Writing newsletters that people want to read

10th April 2012 | Posted in Marketing communications

Have just spent an enjoyable couple of hours advising a small business on taking their newsletter to another level. It read well enough, but it just wasn’t being opened, read or acted upon. Bit of a problem.

So let’s go through some of the advice I offered.

  1. Make the open tempting. Write a subject line for your email that says who it’s from, and offers a promise of something really interesting inside.
  2. Give your newsletter a relevant name and a recognisable layout. You want your newsletter to become a familiar item in the inbox.
  3. Find a proven and easy way to create and deliver your newsletters. Services like MailChimp come highly recommended.
  4. Apply the “so what?” test to everything you write. Stand in the shoes of your audience and ask why they should care about your news. Take the example that people will insist on shouting about – a new web site. So what? Now if you can talk about new sales tools available and provide links directly to the right page, that’s interesting to your reader. That will get your click throughs.
  5. Don’t expect readers to remember what you wrote last issue – especially if it’s three months ago. If you’ve got a special offer that’s still open, explain the offer again, and give directions on how to take advantage of it.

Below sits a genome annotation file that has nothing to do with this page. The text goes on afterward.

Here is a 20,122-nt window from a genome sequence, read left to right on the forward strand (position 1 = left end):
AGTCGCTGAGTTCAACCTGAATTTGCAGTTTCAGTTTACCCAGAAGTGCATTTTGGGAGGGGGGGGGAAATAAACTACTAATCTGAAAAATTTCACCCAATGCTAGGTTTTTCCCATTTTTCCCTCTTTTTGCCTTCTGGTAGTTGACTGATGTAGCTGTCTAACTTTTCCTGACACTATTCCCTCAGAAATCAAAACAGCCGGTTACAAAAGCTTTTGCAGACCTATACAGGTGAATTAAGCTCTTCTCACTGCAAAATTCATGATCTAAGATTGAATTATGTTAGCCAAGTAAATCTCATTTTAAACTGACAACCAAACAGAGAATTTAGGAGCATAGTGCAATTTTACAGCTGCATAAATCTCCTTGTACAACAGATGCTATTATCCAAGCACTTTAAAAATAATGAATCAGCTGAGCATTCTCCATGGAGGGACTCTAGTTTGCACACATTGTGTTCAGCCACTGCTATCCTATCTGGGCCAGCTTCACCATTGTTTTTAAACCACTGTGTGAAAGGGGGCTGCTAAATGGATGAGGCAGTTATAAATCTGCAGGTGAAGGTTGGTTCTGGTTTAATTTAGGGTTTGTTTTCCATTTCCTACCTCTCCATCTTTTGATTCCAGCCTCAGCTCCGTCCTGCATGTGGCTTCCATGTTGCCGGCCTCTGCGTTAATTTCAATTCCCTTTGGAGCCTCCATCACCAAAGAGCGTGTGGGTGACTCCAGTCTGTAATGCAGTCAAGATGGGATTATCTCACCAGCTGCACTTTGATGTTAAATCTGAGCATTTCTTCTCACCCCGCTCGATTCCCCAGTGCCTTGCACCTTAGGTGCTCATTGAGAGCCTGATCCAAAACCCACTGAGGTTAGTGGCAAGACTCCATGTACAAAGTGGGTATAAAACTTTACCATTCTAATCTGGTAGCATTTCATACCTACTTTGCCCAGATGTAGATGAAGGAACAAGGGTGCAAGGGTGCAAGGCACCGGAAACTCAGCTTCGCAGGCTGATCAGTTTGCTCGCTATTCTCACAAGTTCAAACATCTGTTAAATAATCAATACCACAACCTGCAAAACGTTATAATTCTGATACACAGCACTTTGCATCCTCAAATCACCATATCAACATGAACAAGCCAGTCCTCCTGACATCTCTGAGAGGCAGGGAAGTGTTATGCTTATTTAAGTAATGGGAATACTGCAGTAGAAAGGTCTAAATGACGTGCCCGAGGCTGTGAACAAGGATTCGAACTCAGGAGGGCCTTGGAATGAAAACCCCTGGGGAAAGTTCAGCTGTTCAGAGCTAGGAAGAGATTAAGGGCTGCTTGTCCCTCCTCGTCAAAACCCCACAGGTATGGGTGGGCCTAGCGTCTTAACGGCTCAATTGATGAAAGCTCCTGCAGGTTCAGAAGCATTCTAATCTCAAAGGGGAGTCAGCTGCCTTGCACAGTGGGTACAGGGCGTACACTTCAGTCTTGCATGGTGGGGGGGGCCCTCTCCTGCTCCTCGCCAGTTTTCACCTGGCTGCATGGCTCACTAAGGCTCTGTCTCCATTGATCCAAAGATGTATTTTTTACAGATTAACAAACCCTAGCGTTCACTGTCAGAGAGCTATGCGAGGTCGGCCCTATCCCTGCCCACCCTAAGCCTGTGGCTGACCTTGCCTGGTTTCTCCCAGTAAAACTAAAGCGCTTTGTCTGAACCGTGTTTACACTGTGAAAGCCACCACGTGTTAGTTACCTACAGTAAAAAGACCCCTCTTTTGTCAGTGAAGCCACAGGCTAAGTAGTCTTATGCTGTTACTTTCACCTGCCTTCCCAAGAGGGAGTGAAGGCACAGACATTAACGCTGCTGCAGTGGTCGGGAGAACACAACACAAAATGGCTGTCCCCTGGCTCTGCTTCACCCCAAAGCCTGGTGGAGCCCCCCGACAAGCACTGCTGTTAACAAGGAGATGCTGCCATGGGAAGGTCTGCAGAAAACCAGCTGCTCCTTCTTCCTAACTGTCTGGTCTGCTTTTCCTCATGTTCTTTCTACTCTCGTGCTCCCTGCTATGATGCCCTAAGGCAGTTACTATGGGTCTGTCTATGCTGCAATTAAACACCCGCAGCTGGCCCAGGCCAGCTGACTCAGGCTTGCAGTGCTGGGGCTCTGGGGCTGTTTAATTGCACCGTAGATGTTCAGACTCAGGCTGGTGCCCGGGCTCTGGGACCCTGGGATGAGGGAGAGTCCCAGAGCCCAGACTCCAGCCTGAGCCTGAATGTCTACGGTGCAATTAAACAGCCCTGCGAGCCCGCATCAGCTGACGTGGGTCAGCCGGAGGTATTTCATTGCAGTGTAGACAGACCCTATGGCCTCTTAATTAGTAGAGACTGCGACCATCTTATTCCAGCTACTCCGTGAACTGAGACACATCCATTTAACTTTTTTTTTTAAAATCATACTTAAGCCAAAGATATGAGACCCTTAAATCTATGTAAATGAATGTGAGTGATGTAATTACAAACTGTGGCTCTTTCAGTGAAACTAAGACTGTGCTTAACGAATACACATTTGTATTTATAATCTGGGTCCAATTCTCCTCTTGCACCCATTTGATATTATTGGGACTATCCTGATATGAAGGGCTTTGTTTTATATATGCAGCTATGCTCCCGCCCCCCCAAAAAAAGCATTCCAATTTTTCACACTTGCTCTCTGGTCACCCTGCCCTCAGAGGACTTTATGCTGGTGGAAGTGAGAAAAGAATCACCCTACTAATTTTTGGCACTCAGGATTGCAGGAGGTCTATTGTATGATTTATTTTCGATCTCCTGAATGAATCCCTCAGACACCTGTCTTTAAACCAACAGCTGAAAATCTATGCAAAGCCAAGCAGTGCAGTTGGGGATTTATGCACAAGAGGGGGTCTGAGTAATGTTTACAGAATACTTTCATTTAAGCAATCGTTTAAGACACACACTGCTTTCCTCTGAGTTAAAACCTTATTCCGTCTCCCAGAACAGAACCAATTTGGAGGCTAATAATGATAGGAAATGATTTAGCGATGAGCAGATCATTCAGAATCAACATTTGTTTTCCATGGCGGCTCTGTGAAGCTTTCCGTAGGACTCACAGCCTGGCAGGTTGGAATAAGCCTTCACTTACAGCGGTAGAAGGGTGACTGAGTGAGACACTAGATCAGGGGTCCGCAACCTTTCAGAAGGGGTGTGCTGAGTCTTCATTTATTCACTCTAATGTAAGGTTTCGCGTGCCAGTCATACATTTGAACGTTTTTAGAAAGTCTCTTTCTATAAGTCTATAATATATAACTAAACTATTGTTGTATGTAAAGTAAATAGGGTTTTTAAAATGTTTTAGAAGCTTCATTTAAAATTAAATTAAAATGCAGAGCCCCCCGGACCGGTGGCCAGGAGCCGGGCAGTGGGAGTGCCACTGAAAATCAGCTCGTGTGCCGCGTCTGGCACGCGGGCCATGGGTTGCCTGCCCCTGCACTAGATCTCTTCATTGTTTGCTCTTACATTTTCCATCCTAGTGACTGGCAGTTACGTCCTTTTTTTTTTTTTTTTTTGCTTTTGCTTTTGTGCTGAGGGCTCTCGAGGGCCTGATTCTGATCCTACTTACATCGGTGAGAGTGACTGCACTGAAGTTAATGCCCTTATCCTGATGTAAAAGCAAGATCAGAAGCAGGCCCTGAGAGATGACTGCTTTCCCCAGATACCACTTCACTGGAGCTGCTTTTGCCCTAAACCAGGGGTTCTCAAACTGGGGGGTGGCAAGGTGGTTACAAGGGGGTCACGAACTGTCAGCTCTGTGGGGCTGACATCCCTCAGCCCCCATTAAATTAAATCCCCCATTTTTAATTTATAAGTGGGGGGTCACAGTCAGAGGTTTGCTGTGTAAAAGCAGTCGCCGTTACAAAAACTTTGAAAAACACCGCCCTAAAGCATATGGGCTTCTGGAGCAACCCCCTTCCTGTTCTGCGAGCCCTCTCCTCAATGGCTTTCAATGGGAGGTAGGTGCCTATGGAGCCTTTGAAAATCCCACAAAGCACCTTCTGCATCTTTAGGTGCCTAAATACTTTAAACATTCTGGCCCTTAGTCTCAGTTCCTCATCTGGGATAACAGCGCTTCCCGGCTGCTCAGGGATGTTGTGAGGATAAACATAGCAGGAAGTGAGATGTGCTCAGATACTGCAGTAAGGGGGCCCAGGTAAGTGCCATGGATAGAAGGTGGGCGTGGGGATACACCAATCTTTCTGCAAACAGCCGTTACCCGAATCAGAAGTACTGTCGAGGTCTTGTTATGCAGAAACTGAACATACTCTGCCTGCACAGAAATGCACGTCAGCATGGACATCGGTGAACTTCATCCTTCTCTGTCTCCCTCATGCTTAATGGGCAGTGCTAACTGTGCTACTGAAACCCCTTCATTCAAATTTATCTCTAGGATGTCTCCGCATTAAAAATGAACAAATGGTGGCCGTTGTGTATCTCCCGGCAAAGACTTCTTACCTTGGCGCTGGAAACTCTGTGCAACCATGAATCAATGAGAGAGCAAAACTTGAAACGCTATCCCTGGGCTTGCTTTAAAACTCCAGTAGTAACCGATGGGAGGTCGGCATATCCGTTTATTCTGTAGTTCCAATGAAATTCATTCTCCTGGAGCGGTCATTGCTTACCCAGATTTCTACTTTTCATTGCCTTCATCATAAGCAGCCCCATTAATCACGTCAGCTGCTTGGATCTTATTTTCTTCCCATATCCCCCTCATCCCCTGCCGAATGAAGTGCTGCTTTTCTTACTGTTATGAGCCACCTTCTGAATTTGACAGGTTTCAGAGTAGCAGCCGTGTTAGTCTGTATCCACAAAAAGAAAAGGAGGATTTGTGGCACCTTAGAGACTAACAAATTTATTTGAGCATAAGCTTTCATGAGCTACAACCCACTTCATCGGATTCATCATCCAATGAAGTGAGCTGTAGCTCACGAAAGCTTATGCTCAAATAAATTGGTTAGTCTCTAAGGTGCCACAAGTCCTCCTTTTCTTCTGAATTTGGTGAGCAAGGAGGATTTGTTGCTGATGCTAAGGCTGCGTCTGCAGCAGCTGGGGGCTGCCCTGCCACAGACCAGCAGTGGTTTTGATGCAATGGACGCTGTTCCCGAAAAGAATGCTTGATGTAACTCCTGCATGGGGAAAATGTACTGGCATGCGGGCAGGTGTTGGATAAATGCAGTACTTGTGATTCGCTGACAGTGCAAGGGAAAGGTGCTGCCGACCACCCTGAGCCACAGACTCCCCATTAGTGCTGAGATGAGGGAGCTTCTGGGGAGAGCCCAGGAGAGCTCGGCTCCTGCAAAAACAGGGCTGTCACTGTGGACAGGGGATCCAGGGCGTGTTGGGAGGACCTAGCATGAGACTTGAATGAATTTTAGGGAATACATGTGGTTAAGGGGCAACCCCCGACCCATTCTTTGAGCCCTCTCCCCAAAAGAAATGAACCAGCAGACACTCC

6. Don’t forget the background information. You know your readers but they might not know you as much as you might think. If you’ve got a news story about your founder visiting the country, talk about who they are, where they’re from, how they’ve become successful.
  7. Invite conversation. Ask for feedback, news and views. Run a poll. Don’t be put off by a low response rate. Keep at it, refining the way you ask your questions. And don’t forget to report back in your next issue.
  8. Make sure you include the details. If you’re going to be at an exhibition, explain where and when it does. Don’t make the reader do the work.
  9. If you’re a small business, you may well experience doubt about whether to be an individual or a corporate when you’re writing. Just decide – are you “I” or “we” and stick to it.
  10. Be sensible with your time and do only what you know you can do consistently. Some businesses send out newsletters every month, but with just one story in them. Others arrive packed full of ideas and tips. Do you have content you can repurpose from blogs or articles elsewhere?

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